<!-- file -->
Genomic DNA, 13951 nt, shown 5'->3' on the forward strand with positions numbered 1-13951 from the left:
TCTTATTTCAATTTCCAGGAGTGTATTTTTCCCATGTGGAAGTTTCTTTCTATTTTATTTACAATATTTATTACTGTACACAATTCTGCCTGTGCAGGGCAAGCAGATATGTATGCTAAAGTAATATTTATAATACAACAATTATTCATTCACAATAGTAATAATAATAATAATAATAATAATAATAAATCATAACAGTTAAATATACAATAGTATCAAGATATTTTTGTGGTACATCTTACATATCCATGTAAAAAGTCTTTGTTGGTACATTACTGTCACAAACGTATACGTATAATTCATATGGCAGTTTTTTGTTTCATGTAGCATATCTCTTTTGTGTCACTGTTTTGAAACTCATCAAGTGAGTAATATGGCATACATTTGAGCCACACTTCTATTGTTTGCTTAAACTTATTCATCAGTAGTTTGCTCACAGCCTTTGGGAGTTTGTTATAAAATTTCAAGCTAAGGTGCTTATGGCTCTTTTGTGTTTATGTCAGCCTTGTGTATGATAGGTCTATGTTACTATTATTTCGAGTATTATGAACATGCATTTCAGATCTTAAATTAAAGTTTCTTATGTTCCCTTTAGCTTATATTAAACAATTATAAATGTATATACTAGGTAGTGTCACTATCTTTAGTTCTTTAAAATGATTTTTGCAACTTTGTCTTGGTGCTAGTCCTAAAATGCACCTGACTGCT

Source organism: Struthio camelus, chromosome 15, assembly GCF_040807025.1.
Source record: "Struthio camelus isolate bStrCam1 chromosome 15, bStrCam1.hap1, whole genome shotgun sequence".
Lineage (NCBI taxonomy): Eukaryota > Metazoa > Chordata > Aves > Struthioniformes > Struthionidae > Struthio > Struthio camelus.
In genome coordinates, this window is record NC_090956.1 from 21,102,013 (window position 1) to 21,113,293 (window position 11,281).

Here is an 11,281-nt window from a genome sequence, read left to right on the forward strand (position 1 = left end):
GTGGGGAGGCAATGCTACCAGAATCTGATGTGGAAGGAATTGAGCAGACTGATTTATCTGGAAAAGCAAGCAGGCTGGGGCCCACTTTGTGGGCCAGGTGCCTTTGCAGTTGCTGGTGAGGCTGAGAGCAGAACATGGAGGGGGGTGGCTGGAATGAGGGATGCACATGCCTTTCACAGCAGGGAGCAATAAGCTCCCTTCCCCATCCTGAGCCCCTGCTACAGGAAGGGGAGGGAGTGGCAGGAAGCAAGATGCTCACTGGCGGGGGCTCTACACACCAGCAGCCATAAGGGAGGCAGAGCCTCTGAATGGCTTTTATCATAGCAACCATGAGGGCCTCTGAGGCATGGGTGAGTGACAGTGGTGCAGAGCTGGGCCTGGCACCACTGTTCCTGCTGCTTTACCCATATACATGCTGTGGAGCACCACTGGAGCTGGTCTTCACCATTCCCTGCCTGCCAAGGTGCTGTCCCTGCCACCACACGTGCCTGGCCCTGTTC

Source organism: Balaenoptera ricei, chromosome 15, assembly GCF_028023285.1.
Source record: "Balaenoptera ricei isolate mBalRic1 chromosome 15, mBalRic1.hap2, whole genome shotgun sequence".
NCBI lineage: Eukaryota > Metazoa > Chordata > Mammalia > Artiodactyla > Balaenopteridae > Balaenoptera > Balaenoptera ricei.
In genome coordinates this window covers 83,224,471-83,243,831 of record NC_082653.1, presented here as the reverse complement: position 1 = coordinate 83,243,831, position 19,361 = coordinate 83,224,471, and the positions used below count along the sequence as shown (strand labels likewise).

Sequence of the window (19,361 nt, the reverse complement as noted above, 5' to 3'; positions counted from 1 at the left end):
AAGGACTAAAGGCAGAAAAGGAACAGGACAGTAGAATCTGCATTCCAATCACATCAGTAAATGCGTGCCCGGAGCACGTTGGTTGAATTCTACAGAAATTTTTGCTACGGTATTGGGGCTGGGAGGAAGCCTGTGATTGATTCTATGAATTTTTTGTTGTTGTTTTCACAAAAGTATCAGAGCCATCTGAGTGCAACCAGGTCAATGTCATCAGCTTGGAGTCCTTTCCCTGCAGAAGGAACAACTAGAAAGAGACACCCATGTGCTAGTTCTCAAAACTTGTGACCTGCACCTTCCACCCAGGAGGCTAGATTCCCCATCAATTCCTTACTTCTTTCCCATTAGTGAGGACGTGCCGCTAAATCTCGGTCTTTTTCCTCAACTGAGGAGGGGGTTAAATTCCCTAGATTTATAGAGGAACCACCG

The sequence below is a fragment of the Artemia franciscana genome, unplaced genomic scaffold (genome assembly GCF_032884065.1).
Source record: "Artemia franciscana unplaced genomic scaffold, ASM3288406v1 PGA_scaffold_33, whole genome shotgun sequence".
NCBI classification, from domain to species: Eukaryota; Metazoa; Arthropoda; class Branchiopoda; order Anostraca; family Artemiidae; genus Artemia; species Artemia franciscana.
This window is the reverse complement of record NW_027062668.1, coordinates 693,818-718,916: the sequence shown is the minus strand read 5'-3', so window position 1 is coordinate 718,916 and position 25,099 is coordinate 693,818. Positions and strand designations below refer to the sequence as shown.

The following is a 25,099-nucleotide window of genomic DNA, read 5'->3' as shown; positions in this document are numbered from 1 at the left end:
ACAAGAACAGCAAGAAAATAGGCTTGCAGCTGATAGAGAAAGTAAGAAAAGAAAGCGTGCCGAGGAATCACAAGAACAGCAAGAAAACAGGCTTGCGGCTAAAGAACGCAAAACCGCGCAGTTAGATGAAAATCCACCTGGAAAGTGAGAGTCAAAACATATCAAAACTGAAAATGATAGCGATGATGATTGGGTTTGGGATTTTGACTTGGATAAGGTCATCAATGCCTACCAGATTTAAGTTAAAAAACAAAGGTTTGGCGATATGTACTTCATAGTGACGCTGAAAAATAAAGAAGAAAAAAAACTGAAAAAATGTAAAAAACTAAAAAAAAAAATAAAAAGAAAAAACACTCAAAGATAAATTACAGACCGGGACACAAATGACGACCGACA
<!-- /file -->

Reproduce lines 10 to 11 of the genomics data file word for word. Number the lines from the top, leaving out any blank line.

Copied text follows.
Source record: "Balaenoptera ricei isolate mBalRic1 chromosome 15, mBalRic1.hap2, whole genome shotgun sequence".
NCBI lineage: Eukaryota > Metazoa > Chordata > Mammalia > Artiodactyla > Balaenopteridae > Balaenoptera > Balaenoptera ricei.